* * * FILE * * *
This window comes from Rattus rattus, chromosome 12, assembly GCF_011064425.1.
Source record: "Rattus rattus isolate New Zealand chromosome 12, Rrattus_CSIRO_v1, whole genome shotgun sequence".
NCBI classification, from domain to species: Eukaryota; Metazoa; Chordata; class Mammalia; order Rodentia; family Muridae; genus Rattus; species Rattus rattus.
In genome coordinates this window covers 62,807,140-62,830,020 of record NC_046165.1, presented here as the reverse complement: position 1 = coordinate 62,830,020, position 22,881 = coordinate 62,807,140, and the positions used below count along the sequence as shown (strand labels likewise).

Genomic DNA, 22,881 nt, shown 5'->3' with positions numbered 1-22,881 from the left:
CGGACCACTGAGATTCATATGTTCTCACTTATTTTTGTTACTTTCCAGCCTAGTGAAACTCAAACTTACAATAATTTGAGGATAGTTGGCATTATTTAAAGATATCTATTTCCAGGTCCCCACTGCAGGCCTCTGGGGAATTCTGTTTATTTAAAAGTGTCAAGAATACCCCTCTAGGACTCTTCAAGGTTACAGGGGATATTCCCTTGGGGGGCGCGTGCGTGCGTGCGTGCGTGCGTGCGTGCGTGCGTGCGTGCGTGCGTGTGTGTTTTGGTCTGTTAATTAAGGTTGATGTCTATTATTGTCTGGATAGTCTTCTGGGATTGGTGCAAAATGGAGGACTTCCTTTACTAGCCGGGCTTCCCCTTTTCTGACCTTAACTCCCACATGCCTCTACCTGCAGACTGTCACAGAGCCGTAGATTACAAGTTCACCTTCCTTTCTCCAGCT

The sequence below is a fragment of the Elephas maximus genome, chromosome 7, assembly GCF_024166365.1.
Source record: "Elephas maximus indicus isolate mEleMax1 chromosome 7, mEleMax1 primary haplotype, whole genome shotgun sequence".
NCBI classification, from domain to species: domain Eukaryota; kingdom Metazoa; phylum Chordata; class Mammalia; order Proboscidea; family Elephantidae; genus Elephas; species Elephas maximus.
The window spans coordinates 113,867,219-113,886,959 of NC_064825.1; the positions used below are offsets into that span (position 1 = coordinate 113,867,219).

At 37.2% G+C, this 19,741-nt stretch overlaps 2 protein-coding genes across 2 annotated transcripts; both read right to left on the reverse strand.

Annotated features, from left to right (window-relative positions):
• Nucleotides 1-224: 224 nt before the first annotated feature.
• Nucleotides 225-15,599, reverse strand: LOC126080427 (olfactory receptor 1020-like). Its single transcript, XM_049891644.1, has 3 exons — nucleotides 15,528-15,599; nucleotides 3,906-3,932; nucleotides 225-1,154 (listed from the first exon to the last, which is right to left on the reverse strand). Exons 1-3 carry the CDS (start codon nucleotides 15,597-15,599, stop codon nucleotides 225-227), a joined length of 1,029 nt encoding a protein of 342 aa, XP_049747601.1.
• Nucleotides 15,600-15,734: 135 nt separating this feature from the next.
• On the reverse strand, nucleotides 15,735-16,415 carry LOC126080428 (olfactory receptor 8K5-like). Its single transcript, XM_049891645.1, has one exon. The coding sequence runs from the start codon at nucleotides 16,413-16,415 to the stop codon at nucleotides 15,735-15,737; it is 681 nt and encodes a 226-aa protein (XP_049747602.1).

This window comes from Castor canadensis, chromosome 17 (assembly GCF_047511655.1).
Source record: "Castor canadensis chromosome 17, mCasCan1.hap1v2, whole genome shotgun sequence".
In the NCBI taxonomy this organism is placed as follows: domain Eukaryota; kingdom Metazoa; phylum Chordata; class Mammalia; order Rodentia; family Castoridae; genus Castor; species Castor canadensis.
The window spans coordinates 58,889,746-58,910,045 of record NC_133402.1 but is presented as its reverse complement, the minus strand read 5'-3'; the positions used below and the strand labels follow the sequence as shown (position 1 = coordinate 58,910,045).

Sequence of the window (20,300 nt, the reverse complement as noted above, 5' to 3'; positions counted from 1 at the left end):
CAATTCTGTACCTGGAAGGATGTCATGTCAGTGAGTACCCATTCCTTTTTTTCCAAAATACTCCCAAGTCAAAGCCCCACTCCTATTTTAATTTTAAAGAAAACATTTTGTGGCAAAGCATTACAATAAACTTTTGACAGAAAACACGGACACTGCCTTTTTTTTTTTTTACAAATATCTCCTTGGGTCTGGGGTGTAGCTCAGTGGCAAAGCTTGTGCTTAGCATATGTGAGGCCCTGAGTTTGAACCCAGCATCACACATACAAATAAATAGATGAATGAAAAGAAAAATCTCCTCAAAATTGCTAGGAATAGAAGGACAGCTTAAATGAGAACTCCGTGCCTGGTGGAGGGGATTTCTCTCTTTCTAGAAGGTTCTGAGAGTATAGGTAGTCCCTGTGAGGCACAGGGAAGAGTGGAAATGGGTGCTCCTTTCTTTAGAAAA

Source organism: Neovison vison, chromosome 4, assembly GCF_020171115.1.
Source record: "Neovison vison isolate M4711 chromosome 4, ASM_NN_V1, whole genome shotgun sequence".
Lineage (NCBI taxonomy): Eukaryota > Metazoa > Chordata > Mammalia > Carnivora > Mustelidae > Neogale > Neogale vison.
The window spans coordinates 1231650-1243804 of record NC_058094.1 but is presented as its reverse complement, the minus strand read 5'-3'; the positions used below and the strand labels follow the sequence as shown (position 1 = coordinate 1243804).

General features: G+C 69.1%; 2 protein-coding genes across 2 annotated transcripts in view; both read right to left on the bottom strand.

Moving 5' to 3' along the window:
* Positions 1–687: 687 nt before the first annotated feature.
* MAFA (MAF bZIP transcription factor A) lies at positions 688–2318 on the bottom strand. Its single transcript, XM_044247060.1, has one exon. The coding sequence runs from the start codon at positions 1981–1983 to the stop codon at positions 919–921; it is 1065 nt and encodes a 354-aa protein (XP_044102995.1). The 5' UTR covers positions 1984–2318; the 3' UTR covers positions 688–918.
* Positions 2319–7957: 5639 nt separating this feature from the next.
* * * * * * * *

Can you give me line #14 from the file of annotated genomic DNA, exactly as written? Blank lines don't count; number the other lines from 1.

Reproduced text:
• Nucleotides 225-15,599, reverse strand: LOC126080427 (olfactory receptor 1020-like). Its single transcript, XM_049891644.1, has 3 exons — nucleotides 15,528-15,599; nucleotides 3,906-3,932; nucleotides 225-1,154 (listed from the first exon to the last, which is right to left on the reverse strand). Exons 1-3 carry the CDS (start codon nucleotides 15,597-15,599, stop codon nucleotides 225-227), a joined length of 1,029 nt encoding a protein of 342 aa, XP_049747601.1.